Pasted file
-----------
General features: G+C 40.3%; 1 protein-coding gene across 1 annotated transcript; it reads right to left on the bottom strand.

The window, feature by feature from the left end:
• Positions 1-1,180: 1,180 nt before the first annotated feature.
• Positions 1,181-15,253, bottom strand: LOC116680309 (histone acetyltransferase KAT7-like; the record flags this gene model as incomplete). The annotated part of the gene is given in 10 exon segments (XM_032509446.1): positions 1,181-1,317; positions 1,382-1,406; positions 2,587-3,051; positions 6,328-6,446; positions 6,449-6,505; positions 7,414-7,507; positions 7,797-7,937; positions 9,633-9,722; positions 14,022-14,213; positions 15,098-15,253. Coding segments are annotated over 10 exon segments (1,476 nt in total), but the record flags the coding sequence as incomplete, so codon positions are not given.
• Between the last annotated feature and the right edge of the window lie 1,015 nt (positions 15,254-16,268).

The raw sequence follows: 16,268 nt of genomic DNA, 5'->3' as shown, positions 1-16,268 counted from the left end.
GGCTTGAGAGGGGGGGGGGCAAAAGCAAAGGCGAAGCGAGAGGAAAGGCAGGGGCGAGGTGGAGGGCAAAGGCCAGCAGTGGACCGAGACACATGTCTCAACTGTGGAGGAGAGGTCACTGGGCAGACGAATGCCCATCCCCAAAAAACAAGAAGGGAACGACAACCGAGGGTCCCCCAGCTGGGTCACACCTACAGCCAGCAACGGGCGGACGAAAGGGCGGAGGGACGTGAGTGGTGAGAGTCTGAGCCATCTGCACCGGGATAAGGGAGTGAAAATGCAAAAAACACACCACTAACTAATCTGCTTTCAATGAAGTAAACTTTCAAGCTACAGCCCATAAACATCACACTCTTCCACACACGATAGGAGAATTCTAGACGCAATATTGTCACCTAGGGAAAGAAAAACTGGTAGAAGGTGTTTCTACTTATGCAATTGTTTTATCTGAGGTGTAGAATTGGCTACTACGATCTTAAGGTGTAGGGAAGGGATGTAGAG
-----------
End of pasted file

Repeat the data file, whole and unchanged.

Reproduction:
General features: G+C 40.3%; 1 protein-coding gene across 1 annotated transcript; it reads right to left on the bottom strand.

The window, feature by feature from the left end:
• Positions 1-1,180: 1,180 nt before the first annotated feature.
• Positions 1,181-15,253, bottom strand: LOC116680309 (histone acetyltransferase KAT7-like; the record flags this gene model as incomplete). The annotated part of the gene is given in 10 exon segments (XM_032509446.1): positions 1,181-1,317; positions 1,382-1,406; positions 2,587-3,051; positions 6,328-6,446; positions 6,449-6,505; positions 7,414-7,507; positions 7,797-7,937; positions 9,633-9,722; positions 14,022-14,213; positions 15,098-15,253. Coding segments are annotated over 10 exon segments (1,476 nt in total), but the record flags the coding sequence as incomplete, so codon positions are not given.
• Between the last annotated feature and the right edge of the window lie 1,015 nt (positions 15,254-16,268).

The raw sequence follows: 16,268 nt of genomic DNA, 5'->3' as shown, positions 1-16,268 counted from the left end.
GGCTTGAGAGGGGGGGGGGCAAAAGCAAAGGCGAAGCGAGAGGAAAGGCAGGGGCGAGGTGGAGGGCAAAGGCCAGCAGTGGACCGAGACACATGTCTCAACTGTGGAGGAGAGGTCACTGGGCAGACGAATGCCCATCCCCAAAAAACAAGAAGGGAACGACAACCGAGGGTCCCCCAGCTGGGTCACACCTACAGCCAGCAACGGGCGGACGAAAGGGCGGAGGGACGTGAGTGGTGAGAGTCTGAGCCATCTGCACCGGGATAAGGGAGTGAAAATGCAAAAAACACACCACTAACTAATCTGCTTTCAATGAAGTAAACTTTCAAGCTACAGCCCATAAACATCACACTCTTCCACACACGATAGGAGAATTCTAGACGCAATATTGTCACCTAGGGAAAGAAAAACTGGTAGAAGGTGTTTCTACTTATGCAATTGTTTTATCTGAGGTGTAGAATTGGCTACTACGATCTTAAGGTGTAGGGAAGGGATGTAGAG